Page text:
Do fast chargers bill more power than delivered?
The Dutch metrology institute NMI sounds the alarm bell on the accuracy of the energy supplied by fast chargers for electric cars. Consumers and the NMI are noticing a difference between the kWh charged when refueling and the number of kWh in the battery (and which the consumer can actually use). Such losses increase as the charging speed increases, but it is a complex problem with several causes.
The Netherlands Metering Institute indicates there is a lack of regulation regarding direct current energy meters. After all, most calibrated meters, such as the digital energy meter installed in consumers’ homes that comply with the European MID directive measure alternating current, are not suited for direct current. With the growing number of fast chargers, this should change.
Converting AC to DC
Fast chargers for cars are DC chargers, which means that direct current is pumped directly into the battery. Because this electricity no longer needs to be converted from alternating current (supplied by the electricity grid) to direct current, which can be stored in the battery, the amperage can be increased to shorten charging time, thus increasing the usability of an electric vehicle.
Although fast chargers are today being pushed as the solution to broadly roll out electric mobility for cars that also need to travel long distances (read: company cars), this charging method – despite the speed offered – is not very efficient. To begin with, there are more losses when ‘transporting’ direct current compared to the alternating current because the resistance is higher.
This is also why we have an alternating current power grid and not a direct current one. When batteries are charged faster, heat is generated as well, so the battery unit needs to be cooled, which consumes energy. In short, faster charging reduces the efficiency of the electric vehicle. Depending on the speed of charging, losses of up to 10% may occur.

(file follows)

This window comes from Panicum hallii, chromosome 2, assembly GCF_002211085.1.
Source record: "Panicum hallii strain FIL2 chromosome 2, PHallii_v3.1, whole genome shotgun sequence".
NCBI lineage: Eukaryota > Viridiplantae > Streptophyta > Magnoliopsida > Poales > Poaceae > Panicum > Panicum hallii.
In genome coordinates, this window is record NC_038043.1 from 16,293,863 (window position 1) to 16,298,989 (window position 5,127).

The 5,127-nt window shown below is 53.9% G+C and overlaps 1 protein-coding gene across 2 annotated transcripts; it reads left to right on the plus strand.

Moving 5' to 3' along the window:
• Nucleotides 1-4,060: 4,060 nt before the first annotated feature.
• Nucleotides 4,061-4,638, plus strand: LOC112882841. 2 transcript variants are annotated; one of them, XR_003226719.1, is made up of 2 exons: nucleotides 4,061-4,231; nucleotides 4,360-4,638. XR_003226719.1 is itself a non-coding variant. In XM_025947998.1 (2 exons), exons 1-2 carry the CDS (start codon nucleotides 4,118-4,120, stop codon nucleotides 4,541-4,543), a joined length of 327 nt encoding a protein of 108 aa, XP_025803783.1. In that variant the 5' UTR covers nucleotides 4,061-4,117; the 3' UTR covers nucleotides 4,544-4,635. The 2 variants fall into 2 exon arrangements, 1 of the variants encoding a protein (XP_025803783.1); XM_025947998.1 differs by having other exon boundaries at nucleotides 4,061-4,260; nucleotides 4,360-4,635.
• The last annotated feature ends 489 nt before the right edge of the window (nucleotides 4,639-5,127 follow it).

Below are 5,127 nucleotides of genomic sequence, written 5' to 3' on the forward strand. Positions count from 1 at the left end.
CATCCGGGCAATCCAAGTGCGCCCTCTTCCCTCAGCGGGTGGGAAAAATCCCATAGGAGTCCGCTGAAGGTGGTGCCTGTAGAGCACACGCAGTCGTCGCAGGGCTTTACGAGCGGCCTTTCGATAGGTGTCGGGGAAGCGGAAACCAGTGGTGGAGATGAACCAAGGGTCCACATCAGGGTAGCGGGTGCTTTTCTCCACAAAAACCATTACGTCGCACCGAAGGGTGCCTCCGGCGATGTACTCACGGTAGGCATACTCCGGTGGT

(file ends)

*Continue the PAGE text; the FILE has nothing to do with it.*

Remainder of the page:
Apart from the less accurate measuring method, energy is wasted during fast charging because extra resistance and heat must be counteracted. Energy is also lost in driving. In an electric car, the electric motor may have very high efficiency, compared to an ICE car.
Still, before power can be supplied to the electric motor, the electricity stored in the battery (direct current) must be converted to alternating current again because AC powers electric motors in cars.
Up to 10% of energy is lost during this conversion. In short, for every 10 kWh supplied (and billed) to a car by a charging station, about 8 kWh can be used for driving. When charging faster, these losses even increase.
Is wasting energy ethical?
When the supply of electricity is coming under pressure, one might wonder whether it is morally responsible to ‘waste’ electricity by storing it in batteries. This loss of power during the conversion from AC to DC (grid to the battery) and vice versa also throws a different light on the efficiency of keeping an outdated power grid running smoothly using (home) batteries or vehicle to grid systems.
Because even then the power has to be ‘transformed’ several times. In other words, would we accept that when refueling an ICE car with a 40-liter fuel tank, you would ‘spill’ 8 liters per refueling?